On Scarcity

Our economy is based scarcity. You can obtain value by controlling resources that are scarce. Everyone needs air, but everyone has air so it's not valuable. Not everyone has food so it's valuable. The catch is that just because it's scarce doesn't mean it's valuable. Value implies scarcity, or the perception of scarcity, but scarcity does not imply value.

Value can also be created. You can turn something that's freely available like wood, into a carving, which is scarce and hence valuable. You can also turn something not scarce into something of value by artificially making it scarce. The prime example of this is the De Beers corporation, who artificially inflated the price of diamonds by controlling the majority of them.

Things of value don't have to be material. Increasingly information is becoming more valuable then physical resources. Many science fiction stories examine societies where the economic system they have is based not on the scarcity of matter, this is the future after all, but on the scarcity of information. Iain M Banks envisions one such society called "The Culture" where it's citizens have all their material needs met, but most definitely don't get bored in this material utopia. Cory Doctrow writes of a society were wealth is calculated based on how much other people esteem or respect you. The novel is called Down and Out in the Magic Kingdom (which you can get for free here)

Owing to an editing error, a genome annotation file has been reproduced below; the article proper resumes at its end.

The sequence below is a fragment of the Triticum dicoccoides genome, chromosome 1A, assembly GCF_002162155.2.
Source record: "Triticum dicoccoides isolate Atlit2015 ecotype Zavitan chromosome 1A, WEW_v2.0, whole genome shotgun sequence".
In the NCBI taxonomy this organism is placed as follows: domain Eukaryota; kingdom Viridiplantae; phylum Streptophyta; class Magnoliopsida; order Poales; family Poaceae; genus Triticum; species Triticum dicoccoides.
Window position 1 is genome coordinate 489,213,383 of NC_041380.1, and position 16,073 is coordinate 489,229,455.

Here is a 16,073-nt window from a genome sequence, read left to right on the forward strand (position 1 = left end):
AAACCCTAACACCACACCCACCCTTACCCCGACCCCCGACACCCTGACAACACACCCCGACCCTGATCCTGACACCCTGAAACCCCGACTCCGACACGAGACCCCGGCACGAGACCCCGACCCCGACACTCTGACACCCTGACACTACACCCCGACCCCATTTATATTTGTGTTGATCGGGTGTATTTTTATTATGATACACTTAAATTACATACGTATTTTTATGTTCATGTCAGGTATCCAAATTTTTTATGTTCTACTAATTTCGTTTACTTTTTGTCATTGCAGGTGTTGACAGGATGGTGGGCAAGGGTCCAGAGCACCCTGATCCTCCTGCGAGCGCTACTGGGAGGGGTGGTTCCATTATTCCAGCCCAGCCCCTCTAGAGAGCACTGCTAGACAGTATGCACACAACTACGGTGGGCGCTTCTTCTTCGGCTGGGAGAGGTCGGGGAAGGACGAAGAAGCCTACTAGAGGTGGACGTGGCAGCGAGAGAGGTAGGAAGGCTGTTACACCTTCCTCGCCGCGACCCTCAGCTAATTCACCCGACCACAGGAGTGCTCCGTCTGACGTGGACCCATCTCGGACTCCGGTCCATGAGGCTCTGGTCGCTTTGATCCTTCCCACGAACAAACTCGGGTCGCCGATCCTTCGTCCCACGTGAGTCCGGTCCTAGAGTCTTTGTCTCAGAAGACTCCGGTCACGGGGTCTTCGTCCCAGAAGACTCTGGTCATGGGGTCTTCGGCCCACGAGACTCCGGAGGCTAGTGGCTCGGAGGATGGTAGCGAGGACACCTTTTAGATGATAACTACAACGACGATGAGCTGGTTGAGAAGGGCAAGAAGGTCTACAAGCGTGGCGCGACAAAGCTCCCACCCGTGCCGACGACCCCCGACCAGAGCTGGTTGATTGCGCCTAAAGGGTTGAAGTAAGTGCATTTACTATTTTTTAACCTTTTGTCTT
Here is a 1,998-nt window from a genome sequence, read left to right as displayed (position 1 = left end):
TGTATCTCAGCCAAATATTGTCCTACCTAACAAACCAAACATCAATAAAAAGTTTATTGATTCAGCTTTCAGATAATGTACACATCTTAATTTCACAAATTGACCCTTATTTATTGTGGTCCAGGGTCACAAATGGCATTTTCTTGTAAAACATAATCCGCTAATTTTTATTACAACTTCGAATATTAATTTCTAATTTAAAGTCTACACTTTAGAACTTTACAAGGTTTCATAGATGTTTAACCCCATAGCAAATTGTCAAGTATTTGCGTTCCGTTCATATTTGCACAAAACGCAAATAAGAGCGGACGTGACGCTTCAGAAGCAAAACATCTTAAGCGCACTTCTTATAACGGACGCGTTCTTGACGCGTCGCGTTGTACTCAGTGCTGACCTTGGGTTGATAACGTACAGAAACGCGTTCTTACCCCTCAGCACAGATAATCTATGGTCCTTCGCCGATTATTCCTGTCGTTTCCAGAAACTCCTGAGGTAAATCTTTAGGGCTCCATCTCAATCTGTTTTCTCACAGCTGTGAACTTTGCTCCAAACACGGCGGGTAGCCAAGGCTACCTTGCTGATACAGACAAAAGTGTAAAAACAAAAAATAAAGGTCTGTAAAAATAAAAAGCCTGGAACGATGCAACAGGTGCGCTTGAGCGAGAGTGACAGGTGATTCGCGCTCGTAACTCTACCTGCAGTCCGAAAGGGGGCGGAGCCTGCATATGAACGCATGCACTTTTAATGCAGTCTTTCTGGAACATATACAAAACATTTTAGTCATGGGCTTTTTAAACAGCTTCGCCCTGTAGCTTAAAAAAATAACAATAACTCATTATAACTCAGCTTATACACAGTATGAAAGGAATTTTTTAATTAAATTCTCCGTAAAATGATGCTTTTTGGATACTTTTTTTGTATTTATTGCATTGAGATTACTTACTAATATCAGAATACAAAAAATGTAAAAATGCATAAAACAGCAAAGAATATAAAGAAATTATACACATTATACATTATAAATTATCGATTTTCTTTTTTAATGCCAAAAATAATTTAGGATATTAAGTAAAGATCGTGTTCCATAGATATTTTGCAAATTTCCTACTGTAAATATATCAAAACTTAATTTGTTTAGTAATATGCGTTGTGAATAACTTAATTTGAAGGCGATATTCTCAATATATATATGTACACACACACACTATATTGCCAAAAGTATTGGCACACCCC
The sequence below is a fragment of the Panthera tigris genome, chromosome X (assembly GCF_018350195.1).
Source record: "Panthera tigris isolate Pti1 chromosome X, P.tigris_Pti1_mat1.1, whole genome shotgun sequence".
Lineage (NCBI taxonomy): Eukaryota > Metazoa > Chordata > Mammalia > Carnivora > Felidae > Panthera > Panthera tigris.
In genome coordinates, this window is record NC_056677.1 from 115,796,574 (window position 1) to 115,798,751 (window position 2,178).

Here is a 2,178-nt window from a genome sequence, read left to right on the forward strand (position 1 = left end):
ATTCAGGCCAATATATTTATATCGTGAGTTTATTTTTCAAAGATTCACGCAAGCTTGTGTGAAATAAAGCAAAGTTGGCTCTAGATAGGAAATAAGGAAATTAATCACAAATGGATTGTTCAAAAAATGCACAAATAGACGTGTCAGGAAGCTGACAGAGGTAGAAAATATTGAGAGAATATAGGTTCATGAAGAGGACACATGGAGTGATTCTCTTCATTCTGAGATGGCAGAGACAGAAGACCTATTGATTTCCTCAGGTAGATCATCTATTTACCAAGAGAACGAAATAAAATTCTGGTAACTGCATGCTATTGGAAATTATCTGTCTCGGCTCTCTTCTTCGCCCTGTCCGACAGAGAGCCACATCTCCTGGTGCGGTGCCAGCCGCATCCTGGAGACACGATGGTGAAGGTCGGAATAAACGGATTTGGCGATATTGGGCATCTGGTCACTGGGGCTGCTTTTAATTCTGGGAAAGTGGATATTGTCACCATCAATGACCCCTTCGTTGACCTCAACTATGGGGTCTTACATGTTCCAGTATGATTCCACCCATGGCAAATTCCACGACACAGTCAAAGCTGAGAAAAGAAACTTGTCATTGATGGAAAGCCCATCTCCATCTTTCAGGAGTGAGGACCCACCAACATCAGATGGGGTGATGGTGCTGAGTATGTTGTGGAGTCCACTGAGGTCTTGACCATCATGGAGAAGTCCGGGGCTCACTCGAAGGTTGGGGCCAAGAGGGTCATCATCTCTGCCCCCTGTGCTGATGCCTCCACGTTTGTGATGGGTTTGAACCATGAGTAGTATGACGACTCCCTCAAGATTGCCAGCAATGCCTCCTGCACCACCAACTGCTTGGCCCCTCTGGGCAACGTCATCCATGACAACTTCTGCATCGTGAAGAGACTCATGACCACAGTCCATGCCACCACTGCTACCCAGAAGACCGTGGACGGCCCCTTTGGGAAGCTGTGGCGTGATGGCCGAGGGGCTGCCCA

I think all societies will end up with some form of economic system. It could be based on reputation or information, but I hope one day that none will be based on the scarcity of physical resources like shelter or food.

1 comment:

Malcolm said...

hey Wes... do you have the The Culture books?